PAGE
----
The Internal Medicine Department regroups doctors who deal with the diagnosis and nonsurgical treatment of diseases and disorders in adults such as internists, rheumatologists, neurologists, pulmonologists, nephrologists, endocrinologists and psychiatrists.
Internists and specialists provide consultations at the Medical Centre located on the second floor of the V building. Patients who need admission are hospitalised in the Medical Ward located on the 4th floor of the F building.
Internists diagnose and manage diseases involving any of the organ systems and are equipped to deal with whatever problem a patient has – no matter how common or rare, or, how simple or complex.
They are specially trained to recognise and manage a broad range of diseases – from infectious diseases to autoimmune conditions; to manage seriously ill patients suffering from multiple disorders; to solve puzzling diagnostic problems; and to handle severe chronic illnesses and situations where several different illnesses may strike at the same time.
- Rheumatologists diagnose and manage musculoskeletal diseases and systemic autoimmune conditions commonly referred to as rheumatic diseases. These conditions can affect the joints, muscles and bones causing pain, swelling, stiffness and deformity.
- They treat joint disease similar to orthopaedists but do not perform surgery. Common diseases treated by rheumatologists include osteoarthritis, gout, rheumatoid arthritis, chronic back pain, tendinitis, and osteoporosis.
- Rheumatologists also diagnose and manage autoimmune conditions such as lupus, systemic sclerosis, and dermatomyositis, which occur when the immune system sends inflammation to areas of the body when it is not needed causing damage or other symptoms. These diseases can affect joints as well as the eyes, skin, nervous system and internal organs.
- Neurology is the scientific study of the nervous system and the diseases that affect it. The nervous system is made of two parts: the central system, which includes the brain and spinal cord, and the peripheral system which include all nerves.
- The neurologist specialises in all diseases and conditions affecting the nervous system, particularly diseases that directly target the central nervous system. These include conditions in the region of the brain or spinal cord, such as epilepsy, multiple sclerosis, Parkinson’s disease, forms of dementia like Alzheimer’s disease, brain haemorrhage, or a brain or medullary tumour (affecting the spinal cord). Neurologists also specialise in the diagnosis and management of chronic headaches and sleep disorders.
- Neurologists also investigate diseases of the peripheral nervous system, notably in cases of diabetes that have evolved into diabetic neuropathy, but also numerous other conditions that can cause nerve and muscle damage.
- Neurologists can perform Nerve Conduction Studies (NCS) that are tests which look to see how well a patient’s nerves are working, and Electromyography (EMG) which observe how well a patient’s muscles are working. These tests provide specific information about the extent of nerve and/or muscle disorders and can also determine the exact location of the problem which gives some indication on whether the damage is reversible.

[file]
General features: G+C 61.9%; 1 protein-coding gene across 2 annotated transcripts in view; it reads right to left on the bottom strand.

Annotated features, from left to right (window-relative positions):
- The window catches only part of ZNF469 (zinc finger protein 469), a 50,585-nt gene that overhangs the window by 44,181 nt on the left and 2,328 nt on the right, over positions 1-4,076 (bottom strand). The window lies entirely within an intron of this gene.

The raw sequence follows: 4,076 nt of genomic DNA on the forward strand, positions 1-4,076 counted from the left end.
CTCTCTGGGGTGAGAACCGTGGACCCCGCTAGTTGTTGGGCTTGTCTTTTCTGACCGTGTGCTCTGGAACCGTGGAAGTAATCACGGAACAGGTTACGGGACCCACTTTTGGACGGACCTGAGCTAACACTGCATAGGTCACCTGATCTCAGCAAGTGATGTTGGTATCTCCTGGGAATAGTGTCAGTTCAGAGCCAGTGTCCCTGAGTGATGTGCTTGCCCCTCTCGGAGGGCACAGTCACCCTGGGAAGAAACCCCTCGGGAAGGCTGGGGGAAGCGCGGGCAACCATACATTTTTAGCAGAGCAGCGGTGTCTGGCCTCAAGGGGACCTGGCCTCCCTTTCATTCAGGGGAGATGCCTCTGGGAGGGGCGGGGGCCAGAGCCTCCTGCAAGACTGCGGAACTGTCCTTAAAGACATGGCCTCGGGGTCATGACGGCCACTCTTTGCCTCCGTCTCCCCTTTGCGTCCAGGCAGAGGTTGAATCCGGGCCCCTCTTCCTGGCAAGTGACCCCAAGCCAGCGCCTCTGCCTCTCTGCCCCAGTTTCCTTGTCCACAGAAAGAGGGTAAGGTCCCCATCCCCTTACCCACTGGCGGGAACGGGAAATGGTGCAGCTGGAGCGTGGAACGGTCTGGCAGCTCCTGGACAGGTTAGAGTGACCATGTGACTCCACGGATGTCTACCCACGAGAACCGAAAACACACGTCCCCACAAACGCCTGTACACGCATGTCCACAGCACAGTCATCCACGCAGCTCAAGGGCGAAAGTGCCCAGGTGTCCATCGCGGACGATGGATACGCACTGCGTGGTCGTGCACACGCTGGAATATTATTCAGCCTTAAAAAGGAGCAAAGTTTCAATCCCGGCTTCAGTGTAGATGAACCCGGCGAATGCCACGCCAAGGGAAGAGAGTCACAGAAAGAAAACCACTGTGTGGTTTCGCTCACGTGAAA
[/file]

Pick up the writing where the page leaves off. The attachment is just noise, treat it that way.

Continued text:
Pulmonology (Respiratory Medicine)
- Pulmonology entails the diagnosis and treatment of diseases, conditions, and abnormalities of the chest and the lungs.
- Pulmonologists diagnose and manage lung conditions and diseases such as lung cancer, asthma, Chronic Obstructive Pulmonology Disease (COPD), tuberculosis, emphysema, pneumonia, and may also specialise in some treatment of sleep disorders and severe allergies.
- They also perform pulmonary function testing, fiberoptic bronchoscopy and intensive care consultation for critically ill patients who require ventilator support.
The nephrologist deals with the diagnosis and management of non-surgical kidney diseases and disorders. The kidneys are vital for maintaining normal fluid and electrolyte balance in the body.
The conditions treated by these specialists include acute renal failure, fluid and electrolyte disorders, renal complications of high blood pressure, diabetes and infections, haematuria (blood in the urine), proteinuria (protein in the urine), chronic renal failure, end-stage renal disease, and dialysis.
Endocrinology & Diabetology
Endocrinology is the study of hormones and the treatment of hormone based diseases. The endocrine glands produce chemicals called hormones. These hormones are released into the blood stream and exert their action by stimulating other organs in the body. The major endocrine glands are the thyroid, pancreas, parathyroid, adrenal, gonad and pituitary. The hormones from these glands regulate growth, metabolism, blood pressure, reproduction as well as many other necessary functions.
An endocrinologist specialises in diseases that are caused by problems with hormones including diabetes, hypo and hyperthyroidism, thyroid nodules and goitre, hyperparathyroidism, cholesterol and lipid disorders, obesity, osteoporosis, adrenal disorders like Addison’s disease and Cushing’s Syndrome, growth problems, precocious puberty, disorders of menopause, etc.
Psychiatrists are devoted to the diagnosis, prevention, study, and treatment of mental disorders. These include depression, phobias, personality disorders, schizophrenia, paranoia, eating disorders (anorexia and bulimia), drug and alcohol addictions, and some sleep disorders.
Psychiatrists are medical doctors, unlike psychologists, and must evaluate patients to determine whether their symptoms are the result of a physical illness, a combination of physical and mental ailments, or strictly psychiatric.
Psychiatrists can prescribe medication, which psychologists cannot do.